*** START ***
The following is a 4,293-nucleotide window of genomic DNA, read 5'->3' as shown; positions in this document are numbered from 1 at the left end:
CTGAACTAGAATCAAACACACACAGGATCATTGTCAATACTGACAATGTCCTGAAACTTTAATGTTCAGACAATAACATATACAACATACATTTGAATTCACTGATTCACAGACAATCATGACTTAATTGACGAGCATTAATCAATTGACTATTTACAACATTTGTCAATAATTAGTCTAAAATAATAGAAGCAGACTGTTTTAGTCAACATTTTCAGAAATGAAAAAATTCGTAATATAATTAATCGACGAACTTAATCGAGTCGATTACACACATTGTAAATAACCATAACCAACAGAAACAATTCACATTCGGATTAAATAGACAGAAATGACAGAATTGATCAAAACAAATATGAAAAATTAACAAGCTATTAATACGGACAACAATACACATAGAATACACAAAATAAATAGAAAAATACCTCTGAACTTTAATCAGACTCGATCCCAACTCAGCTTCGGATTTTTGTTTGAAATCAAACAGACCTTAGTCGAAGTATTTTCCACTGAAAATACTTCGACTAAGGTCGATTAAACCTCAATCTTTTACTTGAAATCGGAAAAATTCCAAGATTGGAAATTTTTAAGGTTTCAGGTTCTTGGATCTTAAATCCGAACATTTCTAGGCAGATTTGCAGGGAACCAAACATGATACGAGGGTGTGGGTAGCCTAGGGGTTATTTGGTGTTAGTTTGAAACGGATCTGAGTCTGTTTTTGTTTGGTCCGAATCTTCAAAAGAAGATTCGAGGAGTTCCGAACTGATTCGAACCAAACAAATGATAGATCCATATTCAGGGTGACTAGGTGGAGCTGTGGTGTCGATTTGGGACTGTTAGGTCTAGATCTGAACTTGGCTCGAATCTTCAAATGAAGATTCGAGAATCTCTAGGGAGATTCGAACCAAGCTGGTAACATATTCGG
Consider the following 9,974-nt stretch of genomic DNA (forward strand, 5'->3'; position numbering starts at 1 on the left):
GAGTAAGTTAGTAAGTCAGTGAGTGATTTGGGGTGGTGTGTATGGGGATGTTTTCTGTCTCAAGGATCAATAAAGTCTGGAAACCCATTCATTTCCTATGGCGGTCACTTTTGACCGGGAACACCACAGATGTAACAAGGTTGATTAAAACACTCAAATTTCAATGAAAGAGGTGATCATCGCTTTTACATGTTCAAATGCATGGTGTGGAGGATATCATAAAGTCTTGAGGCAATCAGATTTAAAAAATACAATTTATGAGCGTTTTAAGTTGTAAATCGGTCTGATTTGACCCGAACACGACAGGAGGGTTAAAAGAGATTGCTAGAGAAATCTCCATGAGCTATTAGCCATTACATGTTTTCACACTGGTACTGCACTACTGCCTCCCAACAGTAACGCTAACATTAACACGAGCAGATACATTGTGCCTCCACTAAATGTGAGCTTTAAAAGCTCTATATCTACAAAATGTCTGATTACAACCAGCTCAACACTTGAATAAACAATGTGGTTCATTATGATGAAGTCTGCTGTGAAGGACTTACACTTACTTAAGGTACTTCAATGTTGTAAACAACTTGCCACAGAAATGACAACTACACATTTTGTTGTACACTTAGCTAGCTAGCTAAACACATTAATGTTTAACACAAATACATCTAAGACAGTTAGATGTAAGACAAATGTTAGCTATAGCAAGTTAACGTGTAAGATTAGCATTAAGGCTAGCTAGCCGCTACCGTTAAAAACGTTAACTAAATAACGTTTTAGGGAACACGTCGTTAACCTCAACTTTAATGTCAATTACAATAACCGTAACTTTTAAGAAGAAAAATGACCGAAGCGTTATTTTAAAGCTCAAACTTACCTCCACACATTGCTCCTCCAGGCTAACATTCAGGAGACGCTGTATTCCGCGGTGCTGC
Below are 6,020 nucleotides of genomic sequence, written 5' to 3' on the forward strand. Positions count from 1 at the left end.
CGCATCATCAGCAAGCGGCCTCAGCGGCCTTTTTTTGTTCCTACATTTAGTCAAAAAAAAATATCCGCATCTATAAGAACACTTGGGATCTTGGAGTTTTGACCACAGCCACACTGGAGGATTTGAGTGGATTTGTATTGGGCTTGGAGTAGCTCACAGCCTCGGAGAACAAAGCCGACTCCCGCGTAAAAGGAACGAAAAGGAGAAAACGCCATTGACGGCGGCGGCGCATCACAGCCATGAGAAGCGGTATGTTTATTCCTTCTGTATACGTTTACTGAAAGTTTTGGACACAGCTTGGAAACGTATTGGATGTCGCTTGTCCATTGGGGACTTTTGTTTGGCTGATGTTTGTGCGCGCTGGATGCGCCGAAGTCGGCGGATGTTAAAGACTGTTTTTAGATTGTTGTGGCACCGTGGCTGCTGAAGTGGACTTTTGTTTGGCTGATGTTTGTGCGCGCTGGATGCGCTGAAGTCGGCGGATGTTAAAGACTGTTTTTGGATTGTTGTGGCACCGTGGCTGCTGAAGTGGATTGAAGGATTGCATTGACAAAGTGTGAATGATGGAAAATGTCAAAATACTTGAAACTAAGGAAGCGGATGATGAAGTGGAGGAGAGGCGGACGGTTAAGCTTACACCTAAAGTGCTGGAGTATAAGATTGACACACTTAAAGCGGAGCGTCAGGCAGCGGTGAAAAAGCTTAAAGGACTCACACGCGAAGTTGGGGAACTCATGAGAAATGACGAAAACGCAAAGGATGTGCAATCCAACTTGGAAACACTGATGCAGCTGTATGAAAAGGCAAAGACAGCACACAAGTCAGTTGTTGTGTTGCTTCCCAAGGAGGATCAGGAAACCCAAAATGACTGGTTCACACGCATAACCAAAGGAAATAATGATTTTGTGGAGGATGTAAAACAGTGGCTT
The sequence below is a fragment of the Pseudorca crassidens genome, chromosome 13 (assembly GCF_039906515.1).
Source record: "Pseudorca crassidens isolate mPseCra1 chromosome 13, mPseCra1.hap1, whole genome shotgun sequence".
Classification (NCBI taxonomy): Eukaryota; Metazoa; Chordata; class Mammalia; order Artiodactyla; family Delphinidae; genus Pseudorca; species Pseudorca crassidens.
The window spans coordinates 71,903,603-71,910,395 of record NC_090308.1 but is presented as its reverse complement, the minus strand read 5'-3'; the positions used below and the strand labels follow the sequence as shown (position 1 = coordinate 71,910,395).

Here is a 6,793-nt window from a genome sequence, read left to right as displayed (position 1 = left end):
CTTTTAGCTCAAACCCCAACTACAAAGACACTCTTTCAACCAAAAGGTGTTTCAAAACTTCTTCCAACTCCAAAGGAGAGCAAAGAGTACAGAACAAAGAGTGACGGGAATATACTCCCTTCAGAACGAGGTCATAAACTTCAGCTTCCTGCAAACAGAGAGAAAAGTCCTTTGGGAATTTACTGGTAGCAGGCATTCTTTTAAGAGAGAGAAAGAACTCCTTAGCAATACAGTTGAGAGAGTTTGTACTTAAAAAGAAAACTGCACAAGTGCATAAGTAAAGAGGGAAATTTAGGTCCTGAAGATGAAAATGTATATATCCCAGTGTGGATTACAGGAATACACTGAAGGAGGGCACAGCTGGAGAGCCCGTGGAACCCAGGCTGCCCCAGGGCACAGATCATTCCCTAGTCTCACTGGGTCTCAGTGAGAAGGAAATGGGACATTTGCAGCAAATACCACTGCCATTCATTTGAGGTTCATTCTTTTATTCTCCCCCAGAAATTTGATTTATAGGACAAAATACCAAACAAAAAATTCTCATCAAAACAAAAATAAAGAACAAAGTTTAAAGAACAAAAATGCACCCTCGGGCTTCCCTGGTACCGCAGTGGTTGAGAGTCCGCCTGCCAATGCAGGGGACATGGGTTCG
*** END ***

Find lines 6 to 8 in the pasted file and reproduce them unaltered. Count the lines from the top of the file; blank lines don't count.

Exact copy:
CGCATCATCAGCAAGCGGCCTCAGCGGCCTTTTTTTGTTCCTACATTTAGTCAAAAAAAAATATCCGCATCTATAAGAACACTTGGGATCTTGGAGTTTTGACCACAGCCACACTGGAGGATTTGAGTGGATTTGTATTGGGCTTGGAGTAGCTCACAGCCTCGGAGAACAAAGCCGACTCCCGCGTAAAAGGAACGAAAAGGAGAAAACGCCATTGACGGCGGCGGCGCATCACAGCCATGAGAAGCGGTATGTTTATTCCTTCTGTATACGTTTACTGAAAGTTTTGGACACAGCTTGGAAACGTATTGGATGTCGCTTGTCCATTGGGGACTTTTGTTTGGCTGATGTTTGTGCGCGCTGGATGCGCCGAAGTCGGCGGATGTTAAAGACTGTTTTTAGATTGTTGTGGCACCGTGGCTGCTGAAGTGGACTTTTGTTTGGCTGATGTTTGTGCGCGCTGGATGCGCTGAAGTCGGCGGATGTTAAAGACTGTTTTTGGATTGTTGTGGCACCGTGGCTGCTGAAGTGGATTGAAGGATTGCATTGACAAAGTGTGAATGATGGAAAATGTCAAAATACTTGAAACTAAGGAAGCGGATGATGAAGTGGAGGAGAGGCGGACGGTTAAGCTTACACCTAAAGTGCTGGAGTATAAGATTGACACACTTAAAGCGGAGCGTCAGGCAGCGGTGAAAAAGCTTAAAGGACTCACACGCGAAGTTGGGGAACTCATGAGAAATGACGAAAACGCAAAGGATGTGCAATCCAACTTGGAAACACTGATGCAGCTGTATGAAAAGGCAAAGACAGCACACAAGTCAGTTGTTGTGTTGCTTCCCAAGGAGGATCAGGAAACCCAAAATGACTGGTTCACACGCATAACCAAAGGAAATAATGATTTTGTGGAGGATGTAAAACAGTGGCTT
The sequence below is a fragment of the Pseudorca crassidens genome, chromosome 13 (assembly GCF_039906515.1).
Source record: "Pseudorca crassidens isolate mPseCra1 chromosome 13, mPseCra1.hap1, whole genome shotgun sequence".